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ASCA
Autism Acceptance Month - April

April is National Autism Acceptance Month. The Montana Swimming DDEI committee wants to bring awareness, educate and enlighten the Montana Swimming members of various disabilities. Many teams have members that struggle with depression, anxiety, ADHD, Tourette Syndrome, and Autism spectrum disorders. Autism, a complex developmental condition affecting the patient’s ability to interact, communicate, and progress, has not one but many subtypes.

Autism Spectrum Disorder is a brain developmental disorder caused by genetic mutation and sometimes, by environmental triggers. Although the autism spectrum is vast, some of the common signs in autistic individuals are repetitive behaviors, hyperactivity, and extreme sensitivity to light, touch, and sound. While there is no absolute cure for autism, therapies and medication can help reduce abnormal behavior and the onset of related symptoms such as seizures.

The CDC defines autism as a spectrum disorder (ASD), a developmental disability that can cause significant social, communication, and behavioral challenges. There is often nothing about how people with ASD look that sets them apart from other people, but people with ASD may communicate, interact, behave, and learn in different ways from most other people. The learning, thinking, and problem-solving abilities of people with ASD can range from gifted to severely challenged.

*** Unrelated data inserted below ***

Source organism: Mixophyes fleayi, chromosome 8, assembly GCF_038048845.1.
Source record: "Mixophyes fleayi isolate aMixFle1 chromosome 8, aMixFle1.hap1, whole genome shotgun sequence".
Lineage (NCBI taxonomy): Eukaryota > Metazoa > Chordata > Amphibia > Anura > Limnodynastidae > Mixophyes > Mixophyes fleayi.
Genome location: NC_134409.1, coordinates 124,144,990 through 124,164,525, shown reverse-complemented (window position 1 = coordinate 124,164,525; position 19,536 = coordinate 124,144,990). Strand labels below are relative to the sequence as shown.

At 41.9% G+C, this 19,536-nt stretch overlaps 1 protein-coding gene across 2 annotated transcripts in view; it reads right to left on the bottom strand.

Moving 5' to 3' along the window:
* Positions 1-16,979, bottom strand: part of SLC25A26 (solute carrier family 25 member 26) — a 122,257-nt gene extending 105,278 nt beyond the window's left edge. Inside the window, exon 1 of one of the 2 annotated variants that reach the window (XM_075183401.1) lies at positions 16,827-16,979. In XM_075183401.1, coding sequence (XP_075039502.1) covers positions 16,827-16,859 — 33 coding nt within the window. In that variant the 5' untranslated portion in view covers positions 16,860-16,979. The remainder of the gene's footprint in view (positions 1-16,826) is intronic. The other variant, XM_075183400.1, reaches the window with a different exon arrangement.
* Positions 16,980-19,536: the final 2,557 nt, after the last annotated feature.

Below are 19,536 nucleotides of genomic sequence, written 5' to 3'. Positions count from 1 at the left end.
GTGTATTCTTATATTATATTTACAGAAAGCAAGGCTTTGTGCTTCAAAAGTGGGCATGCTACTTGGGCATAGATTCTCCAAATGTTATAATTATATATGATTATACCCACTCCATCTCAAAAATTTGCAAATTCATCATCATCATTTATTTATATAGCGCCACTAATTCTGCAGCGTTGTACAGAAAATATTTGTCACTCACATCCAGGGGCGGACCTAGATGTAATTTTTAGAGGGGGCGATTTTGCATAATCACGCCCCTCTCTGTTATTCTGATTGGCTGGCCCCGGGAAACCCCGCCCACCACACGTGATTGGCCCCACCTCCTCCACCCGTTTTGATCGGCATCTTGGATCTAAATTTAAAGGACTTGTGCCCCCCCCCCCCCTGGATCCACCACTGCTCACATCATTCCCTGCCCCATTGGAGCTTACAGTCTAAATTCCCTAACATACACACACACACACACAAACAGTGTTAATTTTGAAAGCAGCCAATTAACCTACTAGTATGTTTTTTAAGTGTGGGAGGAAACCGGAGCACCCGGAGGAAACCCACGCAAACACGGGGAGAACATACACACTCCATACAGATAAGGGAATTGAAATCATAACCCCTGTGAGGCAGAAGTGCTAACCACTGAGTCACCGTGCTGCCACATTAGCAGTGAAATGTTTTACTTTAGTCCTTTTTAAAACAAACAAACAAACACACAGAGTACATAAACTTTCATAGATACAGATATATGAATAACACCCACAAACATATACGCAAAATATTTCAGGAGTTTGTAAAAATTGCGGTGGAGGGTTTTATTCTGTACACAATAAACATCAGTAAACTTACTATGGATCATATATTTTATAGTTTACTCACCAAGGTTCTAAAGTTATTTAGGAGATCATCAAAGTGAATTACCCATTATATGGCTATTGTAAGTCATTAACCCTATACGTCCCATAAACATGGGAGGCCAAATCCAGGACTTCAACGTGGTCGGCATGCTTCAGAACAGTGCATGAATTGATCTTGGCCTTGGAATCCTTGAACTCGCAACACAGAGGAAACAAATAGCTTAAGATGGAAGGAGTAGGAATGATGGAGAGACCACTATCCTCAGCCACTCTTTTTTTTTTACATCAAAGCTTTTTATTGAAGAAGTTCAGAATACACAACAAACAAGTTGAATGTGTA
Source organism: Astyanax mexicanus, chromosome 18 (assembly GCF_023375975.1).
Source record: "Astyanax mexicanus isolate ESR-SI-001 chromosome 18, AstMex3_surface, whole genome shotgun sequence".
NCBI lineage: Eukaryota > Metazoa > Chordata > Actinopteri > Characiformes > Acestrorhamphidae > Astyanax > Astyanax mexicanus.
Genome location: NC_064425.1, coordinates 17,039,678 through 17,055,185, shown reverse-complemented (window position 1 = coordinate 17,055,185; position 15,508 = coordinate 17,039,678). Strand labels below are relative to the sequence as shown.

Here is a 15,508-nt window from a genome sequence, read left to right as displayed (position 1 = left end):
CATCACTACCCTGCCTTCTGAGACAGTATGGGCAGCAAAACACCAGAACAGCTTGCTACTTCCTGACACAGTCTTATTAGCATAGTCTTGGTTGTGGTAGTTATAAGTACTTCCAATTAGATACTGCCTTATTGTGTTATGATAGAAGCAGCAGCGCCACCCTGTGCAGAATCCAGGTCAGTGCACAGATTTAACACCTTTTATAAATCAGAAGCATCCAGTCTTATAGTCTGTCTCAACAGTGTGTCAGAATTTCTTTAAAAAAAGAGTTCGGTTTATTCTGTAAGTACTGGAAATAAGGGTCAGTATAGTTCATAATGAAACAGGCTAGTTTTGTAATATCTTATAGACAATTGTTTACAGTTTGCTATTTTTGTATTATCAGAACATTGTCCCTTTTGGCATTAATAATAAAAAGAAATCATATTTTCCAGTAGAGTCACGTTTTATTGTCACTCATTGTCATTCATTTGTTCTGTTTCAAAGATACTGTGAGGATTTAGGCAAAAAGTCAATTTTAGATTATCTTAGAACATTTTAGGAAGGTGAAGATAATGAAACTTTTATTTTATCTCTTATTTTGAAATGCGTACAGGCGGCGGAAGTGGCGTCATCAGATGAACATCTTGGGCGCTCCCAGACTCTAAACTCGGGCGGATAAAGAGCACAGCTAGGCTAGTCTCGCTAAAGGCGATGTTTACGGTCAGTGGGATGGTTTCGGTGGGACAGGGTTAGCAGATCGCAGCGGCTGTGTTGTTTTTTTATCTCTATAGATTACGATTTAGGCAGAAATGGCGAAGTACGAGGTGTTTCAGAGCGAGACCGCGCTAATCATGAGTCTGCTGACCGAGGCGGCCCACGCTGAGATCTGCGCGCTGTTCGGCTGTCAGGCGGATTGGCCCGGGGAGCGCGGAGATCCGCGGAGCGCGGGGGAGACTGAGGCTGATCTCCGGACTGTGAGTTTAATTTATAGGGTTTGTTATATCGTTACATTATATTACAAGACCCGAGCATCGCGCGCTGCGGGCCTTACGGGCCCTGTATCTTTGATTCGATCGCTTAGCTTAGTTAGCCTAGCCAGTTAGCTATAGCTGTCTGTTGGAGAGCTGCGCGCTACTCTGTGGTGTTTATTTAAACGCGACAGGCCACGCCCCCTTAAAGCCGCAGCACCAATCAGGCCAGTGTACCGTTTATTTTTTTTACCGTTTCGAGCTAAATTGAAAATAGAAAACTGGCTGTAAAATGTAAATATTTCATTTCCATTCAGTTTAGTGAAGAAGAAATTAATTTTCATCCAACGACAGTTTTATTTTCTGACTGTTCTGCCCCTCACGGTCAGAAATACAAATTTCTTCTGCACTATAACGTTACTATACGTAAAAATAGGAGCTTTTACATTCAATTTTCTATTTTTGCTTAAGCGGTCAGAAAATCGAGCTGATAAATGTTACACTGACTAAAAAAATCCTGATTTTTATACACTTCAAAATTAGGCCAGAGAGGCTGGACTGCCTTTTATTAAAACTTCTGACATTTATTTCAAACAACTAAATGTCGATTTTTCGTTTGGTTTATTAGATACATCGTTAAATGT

Participating in swimming is one of the best ways to enhance an individual with ASD. It has been proven that as little as 20 minutes of active swimming can enhance someone with ASD attention and social awareness, increase reading comprehension, and improve performance on arithmetic tests. The Montana Swimming DDEI Committee hopes each team will help support National Autism Awareness Month!

For more information concerning ASD, please visit: https://www.autismspeaks.org

For information on teaching ASD swimmers, visit:

https://swimangelfish.com

A special water safety concerning ASD note: Drowning remains a leading cause of death for children with autism and accounts for approximately 90 percent of deaths associated with wandering or bolting by those age 14 and younger.